REMEMBERING THE USS THRESHER
April 10th 2008 marked the 45th anniversary of the sinking of USS Thresher and the tragic deaths of all 129 men onboard — 112 military and 17 civilians.
The USS Thresher, which gave its name to a new class of submarines, was launched at the Portsmouth Naval Shipyard, N.H., on July 9, 1960, and commissioned on August 3, 1961. A new class of nuclear submarines designed for optimum performance, the Thresher was capable of diving deeper and running quieter than non-nuclear powered submarines, since nuclear engines do not require air to generate large amounts of electricity thus allowing the submarines to remain submerged over longer periods of time and to move considerably faster. The absence of combustion engines eliminated the noise of pistons and made the submarines quieter.
Being the first submarine in its class, USS Thresher underwent two years of trials at sea, including in the Atlantic and Caribbean areas in 1961 and 1962, and demonstrated her ability to travel at a depth of 1300 feet at a speed of 20 knots. She took part in the Nuclear Submarine Exercise (NUSUBEX) 3-61 off the northeastern coast of the U.S. and in the NUSUBEX 2-62 exercise. While mooring at Port Canaveral, on her way to SUBROC tests, the USS Thresher was struck by a tug and one of her ballast tanks was damaged. Following repairs and an overhaul, in Connecticut, she headed south for further tests and trials off the coast of Florida and retuned north where, through early spring 1963, she remained at the dock.
According to public documents, on April 9, 1963 the USS Thresher, under the escort of the submarine rescue ship the USS Skylark, left the Portsmouth Naval Shipyard and headed out to the continental shelf off Cape Cod, Massachusetts, for deep diving tests. At 6:35 a.m., on the morning of April 10, the USS Thresher reportedly spotted the USS Skylark through her periscope and prepared to dive to her maximum depth. At 7:45 a.m. the crew reported that the submarine was at half her test diving depth. At 9:03 a.m. came the message informing of a “minor problem.” Shortly after this came another message — “Attempting to blow.” This would indicate that attempts were being made to lighten the submarine by blowing water out of the ballast tanks to allow the presumably weakened propellers to get it to the surface. At 9:18 a.m. the Skylark picked up sounds of compressed air blowing and the creaking of straining metal.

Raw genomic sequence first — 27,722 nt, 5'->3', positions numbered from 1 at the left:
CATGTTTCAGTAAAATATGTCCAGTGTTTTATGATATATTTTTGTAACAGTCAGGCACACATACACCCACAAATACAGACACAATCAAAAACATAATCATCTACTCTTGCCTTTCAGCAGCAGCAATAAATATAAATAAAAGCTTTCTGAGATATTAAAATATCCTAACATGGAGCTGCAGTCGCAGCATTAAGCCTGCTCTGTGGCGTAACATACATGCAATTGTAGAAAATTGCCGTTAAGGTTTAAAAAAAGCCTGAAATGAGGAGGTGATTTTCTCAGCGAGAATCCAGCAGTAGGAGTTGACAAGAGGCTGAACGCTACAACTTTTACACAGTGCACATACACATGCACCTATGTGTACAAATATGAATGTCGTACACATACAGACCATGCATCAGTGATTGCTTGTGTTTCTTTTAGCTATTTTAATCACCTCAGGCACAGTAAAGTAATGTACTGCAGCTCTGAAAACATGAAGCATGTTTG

Two days after the disaster, President John F. Kennedy issued Executive Order 11104 ordering all U.S. Flags to fly at half-staff from April 12 to April 15.
The investigation conducted by the Navy pointed to several issues. The first was a problem with the silver-brazed joints that, because of poor brazing, allowed seawater to leak into the electronic controls of the nuclear reactor, which shut down. Also, due to a failure to meet design specifications, the ballast tanks were unable to empty themselves fast enough because of icing on the line strainers, which prevented the submarine from resurfacing. Finally, the diving exercise was conducted at depths that were beyond the USS Skylark’s ability to come to the submarine’s rescue.
The tragic loss of the USS Thresher and all men onboard prompted the Navy to undertake a massive program called SubSafe aimed at correcting design and construction problems with existing nuclear submarines, and those under construction or in the planning phase. Four issues were of particular concern to the Navy, namely design and construction; brazing; quality assurance; and procurement. Additionally, the need for deeper submersibles to collect data from the deep ocean floor and to conduct rescue operations resulted in new designs for deep submergence vehicles.
On the 25th anniversary of the accident, Vice Admiral Bruce Demars, then the Navy’s Chief submarine officer, said at a ceremony in Norfolk, Virginia, marking, “The loss of Thresher initiated fundamental changes in the way we do business ... We have not forgotten the lessons learned.”
Forty years after the accident, in early April 2003, Senators John E. Sununu and Judd Gregg, both from New Hampshire, introduced legislation, which unanimously passed in the Senate, commemorating this tragic event and calling for the creation of a memorial at Arlington National Cemetery.
The USS Thresher’s remains lie in six major sections at a depth of 8400 feet below the sea. Deep sea radiological monitoring operations were conducted in 1983 and 1986 and no fission products above typical concentrations were said to be detected.
Researched and written by museum volunteer Etienne Huygens.
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